I would propose that the partnership is the next generation of this. Corporate VCs come and go, at the moment it is very popular, but many companies are finding it is not helping them achieve the innovation they were looking for, so they are turning to integrating VCs as partners to help them drive success. I think the key difference from the past is that we are fully independent investors, and not captured ones like some of the previous programs. So we refuse any company that we would not otherwise accept, avoiding a lot of bad investments that would be done just because the corporate sponsor asked for it, or wanted it done. I cannot tell you if this trend will continue, but we are having great success with it, both for 500S and GM.

What do startup accelerators really give startups? When would you recommend a startup attending the accelerator program and when not?

A lot of that depends on the startup and which program. I can speak for 500 Startups we focus heavily on two main areas. Sales and marketing training is the first. We do a lot of work helping companies to build sales and marketing functions to be highly successful, repeatable and scale. Thus, we have a large number of experts in a range of areas teach classes and work hands on with the companies to achieve specific growth goals. The second part is to help give the company the foundation and skill to grow a company successfully, such as skills in fund raising, pitching, hiring, legal structure, etc. It is hard to get all the skills you need to build a company, but if you don’t have them companies can fail. So we help companies get the skills they don’t have until they are large enough to hire people with those skills.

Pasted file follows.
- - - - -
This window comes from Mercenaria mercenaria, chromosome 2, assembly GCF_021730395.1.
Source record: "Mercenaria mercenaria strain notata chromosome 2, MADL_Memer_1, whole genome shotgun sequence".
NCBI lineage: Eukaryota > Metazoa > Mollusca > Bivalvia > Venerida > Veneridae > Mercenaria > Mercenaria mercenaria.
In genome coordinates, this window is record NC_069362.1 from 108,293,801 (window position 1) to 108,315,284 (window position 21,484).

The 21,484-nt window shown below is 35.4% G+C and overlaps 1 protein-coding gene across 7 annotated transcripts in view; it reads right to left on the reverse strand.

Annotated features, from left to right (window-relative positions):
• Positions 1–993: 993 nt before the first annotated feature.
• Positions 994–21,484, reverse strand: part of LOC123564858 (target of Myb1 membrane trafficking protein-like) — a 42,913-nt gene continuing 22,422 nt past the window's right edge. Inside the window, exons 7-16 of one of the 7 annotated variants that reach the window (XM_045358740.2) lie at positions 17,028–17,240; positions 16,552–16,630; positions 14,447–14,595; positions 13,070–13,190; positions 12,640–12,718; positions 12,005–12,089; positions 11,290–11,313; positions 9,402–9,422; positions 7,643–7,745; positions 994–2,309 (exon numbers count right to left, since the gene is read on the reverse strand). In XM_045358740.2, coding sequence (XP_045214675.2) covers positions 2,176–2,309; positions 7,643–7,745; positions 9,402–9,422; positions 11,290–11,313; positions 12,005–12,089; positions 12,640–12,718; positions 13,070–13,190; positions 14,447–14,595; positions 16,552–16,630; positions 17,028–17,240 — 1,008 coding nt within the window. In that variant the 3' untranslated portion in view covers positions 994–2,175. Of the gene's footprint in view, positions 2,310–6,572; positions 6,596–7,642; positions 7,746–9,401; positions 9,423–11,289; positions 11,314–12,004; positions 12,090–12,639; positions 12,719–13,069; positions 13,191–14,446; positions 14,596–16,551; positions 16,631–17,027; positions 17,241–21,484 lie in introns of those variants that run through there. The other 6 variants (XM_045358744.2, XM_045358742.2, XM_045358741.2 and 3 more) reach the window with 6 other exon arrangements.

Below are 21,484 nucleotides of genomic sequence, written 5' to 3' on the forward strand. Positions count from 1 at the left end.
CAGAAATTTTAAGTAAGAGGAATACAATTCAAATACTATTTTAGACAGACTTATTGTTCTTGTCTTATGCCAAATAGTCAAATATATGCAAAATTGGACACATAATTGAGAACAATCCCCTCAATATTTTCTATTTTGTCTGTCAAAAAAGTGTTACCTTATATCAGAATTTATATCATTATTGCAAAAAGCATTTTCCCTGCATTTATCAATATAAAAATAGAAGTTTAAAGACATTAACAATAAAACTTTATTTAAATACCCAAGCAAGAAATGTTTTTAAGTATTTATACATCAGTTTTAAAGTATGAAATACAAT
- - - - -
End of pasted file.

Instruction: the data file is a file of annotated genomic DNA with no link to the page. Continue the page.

I once read that a “startup is an overnight success that takes ten years”. Is this a joke or a harsh truth?

It is more true than false. Many startups take a long time to build, but you only hear about them at the point where things take off. Many big successful companies struggle, sometimes for years, in obscurity, and then become a success later and suddenly they are an overnight success. Startup success is not a straight line, it is rough road filled with ups and downs, those that succeed are those that function with the difficulty, and manage to conquer the challenges.  The problem is history gets re-written later when they success and the failures are often ignored or deleted.  This also creates a false impression that "everyone else is succeeding" making the entrepreneurs often feel like failures, even if they are doing just fine.  So yes, overnight successes happen over ten years.


Robert Neivert is presently a Venture Partner at 500 Startups specializing in B2B seed investments. Previously, he was an executive for startups having founded or worked at eight companies with four exits and four companies still operating. He was the CEO for last two venture funded start-ups. He also maintains a broad domain of expertise, having held leadership positions in products, marketing, and operations.
He is a 500 startups Venture Partner, a mentor/advisor for Cardinal Ventures, Stanford iFarm, and Stanford's Treehacks program as well as an executive advisor for over 15 funded startups, and previously held the position of Executive in Residence at Quest Venture Partners.

Robert Neivert will be a keynote speaker at this year's PODIM conference.